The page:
MTBPS: Faced with surging debt, SA sticks to borrowing plans
JOHANNESBURG - South African Finance Minister Tito Mboweni steered clear of increasing borrowing in his medium-term budget, instead announcing spending cuts to offset falling tax revenue.
The National Treasury’s financing plan unveiled Wednesday was little changed from the special adjustments budget announced in June to take account of the devastation wrought by the coronavirus.
The government will rely on borrowing from multilateral institutions and draw on sterilisation deposits it holds with the South African Reserve Bank to help finance a budget deficit that’s seen at 15.7% of gross domestic product this year.
Here are the main points from the financing plan:
- The gross borrowing requirement -- the sum of the main budget deficit and maturing loans -- is expected to reach R774.7 billion ($47.4 billion) this fiscal year. That’s marginally down from R776.9 billion projected in June, but up from the R415.8 billion that was raised in the previous fiscal year. It’s seen declining to R593.2. billion by 2023-24.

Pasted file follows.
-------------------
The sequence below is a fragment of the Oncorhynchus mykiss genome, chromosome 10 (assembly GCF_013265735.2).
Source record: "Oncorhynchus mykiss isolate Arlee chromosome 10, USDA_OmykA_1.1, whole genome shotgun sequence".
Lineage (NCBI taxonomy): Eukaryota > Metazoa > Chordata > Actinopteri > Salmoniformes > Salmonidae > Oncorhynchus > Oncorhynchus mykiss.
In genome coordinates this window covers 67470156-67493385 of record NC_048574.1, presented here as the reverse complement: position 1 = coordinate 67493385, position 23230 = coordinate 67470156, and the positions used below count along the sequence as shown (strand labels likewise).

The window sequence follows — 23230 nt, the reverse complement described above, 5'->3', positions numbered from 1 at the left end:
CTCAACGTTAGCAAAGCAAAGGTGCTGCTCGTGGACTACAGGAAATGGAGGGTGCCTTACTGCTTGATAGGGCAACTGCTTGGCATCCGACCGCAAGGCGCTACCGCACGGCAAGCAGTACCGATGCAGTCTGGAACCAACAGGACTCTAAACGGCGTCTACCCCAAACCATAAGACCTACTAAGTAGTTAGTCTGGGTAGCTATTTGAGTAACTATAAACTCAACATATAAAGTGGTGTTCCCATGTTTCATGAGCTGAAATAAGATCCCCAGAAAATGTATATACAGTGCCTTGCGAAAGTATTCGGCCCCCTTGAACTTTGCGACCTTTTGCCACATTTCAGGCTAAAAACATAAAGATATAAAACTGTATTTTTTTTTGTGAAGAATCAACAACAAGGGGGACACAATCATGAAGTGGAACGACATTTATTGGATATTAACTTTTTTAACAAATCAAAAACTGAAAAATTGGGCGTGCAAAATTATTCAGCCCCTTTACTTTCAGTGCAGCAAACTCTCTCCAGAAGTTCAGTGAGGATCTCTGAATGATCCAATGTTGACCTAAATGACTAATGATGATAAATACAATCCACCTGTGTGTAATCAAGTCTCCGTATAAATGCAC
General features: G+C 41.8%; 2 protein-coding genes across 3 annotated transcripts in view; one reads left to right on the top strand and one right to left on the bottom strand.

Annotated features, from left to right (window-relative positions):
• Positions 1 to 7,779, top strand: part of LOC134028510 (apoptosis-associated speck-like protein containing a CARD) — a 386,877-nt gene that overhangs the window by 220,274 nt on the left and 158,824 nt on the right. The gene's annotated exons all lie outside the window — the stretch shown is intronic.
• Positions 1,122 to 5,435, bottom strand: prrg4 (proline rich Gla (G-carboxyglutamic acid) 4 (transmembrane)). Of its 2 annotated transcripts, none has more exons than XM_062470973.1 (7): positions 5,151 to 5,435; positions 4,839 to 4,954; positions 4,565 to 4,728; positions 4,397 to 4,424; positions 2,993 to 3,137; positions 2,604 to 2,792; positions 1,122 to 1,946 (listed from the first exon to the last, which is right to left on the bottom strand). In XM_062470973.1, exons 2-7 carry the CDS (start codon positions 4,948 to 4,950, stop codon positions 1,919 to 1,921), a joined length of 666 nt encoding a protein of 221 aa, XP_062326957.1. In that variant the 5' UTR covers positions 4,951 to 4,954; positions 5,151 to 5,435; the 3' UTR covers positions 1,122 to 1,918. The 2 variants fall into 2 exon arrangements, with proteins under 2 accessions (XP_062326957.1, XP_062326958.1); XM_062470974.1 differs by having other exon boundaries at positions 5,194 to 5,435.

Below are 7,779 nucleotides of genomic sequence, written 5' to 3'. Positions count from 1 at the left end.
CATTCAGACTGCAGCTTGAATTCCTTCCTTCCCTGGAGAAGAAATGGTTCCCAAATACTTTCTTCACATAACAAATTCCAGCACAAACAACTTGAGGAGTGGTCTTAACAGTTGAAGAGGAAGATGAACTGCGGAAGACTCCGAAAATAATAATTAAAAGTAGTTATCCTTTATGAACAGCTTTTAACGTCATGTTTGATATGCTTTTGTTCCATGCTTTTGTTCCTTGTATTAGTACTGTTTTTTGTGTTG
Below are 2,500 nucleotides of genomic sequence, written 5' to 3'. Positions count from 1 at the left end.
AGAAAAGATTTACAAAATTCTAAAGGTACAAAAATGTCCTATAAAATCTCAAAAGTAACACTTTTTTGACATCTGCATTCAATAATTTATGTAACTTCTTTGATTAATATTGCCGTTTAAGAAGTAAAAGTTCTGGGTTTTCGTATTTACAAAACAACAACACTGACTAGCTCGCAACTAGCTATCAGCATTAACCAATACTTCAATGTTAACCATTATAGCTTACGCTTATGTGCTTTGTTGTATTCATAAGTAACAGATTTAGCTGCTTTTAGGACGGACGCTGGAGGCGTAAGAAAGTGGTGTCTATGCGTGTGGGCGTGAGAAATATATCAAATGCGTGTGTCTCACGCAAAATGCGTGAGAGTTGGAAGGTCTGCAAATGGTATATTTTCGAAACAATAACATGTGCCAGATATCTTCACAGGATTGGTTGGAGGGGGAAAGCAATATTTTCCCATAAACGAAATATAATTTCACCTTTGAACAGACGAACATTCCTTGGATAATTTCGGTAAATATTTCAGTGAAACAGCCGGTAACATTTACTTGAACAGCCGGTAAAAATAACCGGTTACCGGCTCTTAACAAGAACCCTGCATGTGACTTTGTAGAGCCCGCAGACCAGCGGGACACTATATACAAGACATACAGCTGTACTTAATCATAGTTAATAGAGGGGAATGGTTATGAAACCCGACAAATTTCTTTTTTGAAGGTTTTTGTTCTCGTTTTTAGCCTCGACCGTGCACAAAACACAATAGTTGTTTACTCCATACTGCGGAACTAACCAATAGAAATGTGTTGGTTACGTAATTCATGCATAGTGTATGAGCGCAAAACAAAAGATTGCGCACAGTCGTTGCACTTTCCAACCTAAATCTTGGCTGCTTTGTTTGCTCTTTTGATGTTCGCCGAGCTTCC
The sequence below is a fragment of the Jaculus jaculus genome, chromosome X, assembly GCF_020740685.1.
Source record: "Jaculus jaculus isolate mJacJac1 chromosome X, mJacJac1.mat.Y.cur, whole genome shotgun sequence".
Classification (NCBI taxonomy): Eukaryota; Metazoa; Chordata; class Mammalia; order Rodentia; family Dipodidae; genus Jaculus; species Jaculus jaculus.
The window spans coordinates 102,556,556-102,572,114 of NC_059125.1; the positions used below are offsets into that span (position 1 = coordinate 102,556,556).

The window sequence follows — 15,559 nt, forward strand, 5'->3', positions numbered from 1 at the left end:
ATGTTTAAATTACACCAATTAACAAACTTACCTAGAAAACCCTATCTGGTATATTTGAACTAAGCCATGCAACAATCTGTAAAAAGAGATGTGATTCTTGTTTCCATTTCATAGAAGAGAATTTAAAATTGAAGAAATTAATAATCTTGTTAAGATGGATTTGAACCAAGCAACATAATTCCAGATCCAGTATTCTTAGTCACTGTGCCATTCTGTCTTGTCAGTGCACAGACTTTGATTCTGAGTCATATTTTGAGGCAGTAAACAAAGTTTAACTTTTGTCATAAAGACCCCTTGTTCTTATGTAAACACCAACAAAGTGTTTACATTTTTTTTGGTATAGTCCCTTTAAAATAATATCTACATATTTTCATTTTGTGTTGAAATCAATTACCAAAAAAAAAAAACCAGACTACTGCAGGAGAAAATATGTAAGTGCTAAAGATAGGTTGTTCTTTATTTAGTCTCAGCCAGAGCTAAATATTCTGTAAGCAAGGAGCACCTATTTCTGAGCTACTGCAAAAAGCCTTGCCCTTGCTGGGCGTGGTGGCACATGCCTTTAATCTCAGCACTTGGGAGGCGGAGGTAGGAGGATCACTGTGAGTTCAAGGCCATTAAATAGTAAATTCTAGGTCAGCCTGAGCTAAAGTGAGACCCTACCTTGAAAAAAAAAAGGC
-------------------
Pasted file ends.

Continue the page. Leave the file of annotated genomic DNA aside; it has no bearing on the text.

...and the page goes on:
- The Treasury expects to raise a net R143 billion in domestic short-term loans in the fiscal year through March, and an average of R66.7 billion annually over the next three years.
- It intends raising R462.5 billion in domestic long-term loans this year, and an annual average of R469.9 billion over the following three years.
- Foreign loans totaling R121.8 billion are set to be raised this year, R49.4 billion in 2021-22 and R49.3 billion in the year after that.
- Gross loan debt is expected to rise to R5.54 trillion, or 92.9% of gross domestic product, in 2023-24, from R3.97 trillion, or 81.8%, this fiscal year.
- Debt-service costs are projected to increase to R353.1 billion in 2023-24, from R233 billion.